Structured settlement buyout firms let you get cash quickly in exchange for giving up a stream of payments you got from a lawsuit settlement or accident claim. How do you know whether it’s a fair payment?
“It’s my money and I need it now!”
That cable-TV declaration, which has spawned dozens of YouTube parodies, invites owners of financial instruments called “structured settlements” to cash in their guaranteed streams of future income for upfront lump sums.
But cash “now!” means settling for fewer dollars today than the total stream of payments would add up to. When is that trade the right decision?
What structured settlements are
Structured settlements are a stream of payments that a consumer can win after an accident, workers compensation claim or legal judgment. Whoever has to pay out a structured settlement will buy an annuity contract from an insurance company. Settlement payments are guaranteed over the life of the contract. They’re certain, predictable.
But circumstances can change. Perhaps you want to buy a house, start a business, get married — whatever life serves up that makes your pockets feel empty.
Sell your settlement? Yes
Ken Murray, CEO of J.G. Wentworth, the firm behind many of those TV commercials, argues that selling structured settlement payments can be a better alternative to taking out a loan, because it doesn’t require any credit checks and you’re not left with debt. “Selling structured settlement payments is the safest financial transaction a consumer can enter into,” he says.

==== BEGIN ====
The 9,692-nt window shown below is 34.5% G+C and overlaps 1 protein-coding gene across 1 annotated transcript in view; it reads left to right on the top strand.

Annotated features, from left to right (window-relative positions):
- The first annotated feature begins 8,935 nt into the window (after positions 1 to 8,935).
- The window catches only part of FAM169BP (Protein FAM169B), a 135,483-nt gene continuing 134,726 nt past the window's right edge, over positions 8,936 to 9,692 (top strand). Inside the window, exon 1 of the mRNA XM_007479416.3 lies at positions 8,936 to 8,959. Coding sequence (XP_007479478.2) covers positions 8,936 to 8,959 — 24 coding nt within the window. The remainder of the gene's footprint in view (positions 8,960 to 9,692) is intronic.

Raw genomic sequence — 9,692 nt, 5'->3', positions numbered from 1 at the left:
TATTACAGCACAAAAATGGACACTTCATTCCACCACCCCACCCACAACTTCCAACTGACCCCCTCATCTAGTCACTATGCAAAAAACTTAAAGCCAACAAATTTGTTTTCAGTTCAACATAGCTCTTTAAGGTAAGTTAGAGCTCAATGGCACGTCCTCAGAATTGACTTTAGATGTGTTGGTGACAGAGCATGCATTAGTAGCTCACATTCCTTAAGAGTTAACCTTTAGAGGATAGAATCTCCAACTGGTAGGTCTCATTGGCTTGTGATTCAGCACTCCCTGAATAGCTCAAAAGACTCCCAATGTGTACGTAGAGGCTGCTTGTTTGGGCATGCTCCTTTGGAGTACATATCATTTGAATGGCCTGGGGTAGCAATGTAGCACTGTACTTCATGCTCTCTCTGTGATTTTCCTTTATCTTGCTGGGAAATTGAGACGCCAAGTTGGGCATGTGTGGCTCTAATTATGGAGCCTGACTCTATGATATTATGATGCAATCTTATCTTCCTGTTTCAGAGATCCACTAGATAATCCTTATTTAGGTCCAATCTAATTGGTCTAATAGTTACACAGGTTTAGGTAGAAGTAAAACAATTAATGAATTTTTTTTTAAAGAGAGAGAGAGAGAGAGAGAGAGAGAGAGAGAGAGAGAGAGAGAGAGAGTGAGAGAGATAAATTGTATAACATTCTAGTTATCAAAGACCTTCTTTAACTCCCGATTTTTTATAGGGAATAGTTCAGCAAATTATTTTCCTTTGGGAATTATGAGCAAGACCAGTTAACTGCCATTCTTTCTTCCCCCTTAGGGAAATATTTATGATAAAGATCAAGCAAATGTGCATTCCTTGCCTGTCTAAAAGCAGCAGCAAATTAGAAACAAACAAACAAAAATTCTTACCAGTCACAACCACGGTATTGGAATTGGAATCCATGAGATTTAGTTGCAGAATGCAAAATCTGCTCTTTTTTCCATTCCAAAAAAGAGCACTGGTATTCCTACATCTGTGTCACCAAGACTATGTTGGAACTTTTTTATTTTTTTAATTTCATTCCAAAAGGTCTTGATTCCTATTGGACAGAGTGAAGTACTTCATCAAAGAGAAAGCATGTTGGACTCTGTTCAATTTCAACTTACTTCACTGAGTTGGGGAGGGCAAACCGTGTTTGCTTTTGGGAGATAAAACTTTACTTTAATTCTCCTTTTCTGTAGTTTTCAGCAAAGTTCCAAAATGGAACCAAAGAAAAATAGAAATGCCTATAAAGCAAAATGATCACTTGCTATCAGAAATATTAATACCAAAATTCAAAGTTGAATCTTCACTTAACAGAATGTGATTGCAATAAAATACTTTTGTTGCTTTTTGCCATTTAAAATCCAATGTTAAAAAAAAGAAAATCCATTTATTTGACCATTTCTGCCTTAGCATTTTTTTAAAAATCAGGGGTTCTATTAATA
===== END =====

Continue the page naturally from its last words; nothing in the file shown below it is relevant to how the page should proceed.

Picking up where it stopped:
Murray points out that most states have laws that govern how a settlement can be sold, and they require a judge to look over the deal to review its fairness.
But he cautions that it’s “not a good idea if the consumer does not have a legitimate need” for a lump sum, or if the payments are required for living expenses.
Sell your settlement? Maybe
Selling a structured settlement should be “a ‘go slow’ decision rather than reactive or impulsive,” advises Henry L. Strong, president of JMW Settlements Inc., a national settlement planning firm. A beneficiary should “recognize the true value of what they have and make all their decisions based on good information,” he adds.
David Kaufman, CEO of Voyant Advisors LLC, whose firm provides modeling and investment management tools to financial planners, suggests anyone thinking of trading future income for a lump sum should ask two key questions: “Can I be financially disciplined? Does it make sense in terms of my financial strategy and long-term goals?”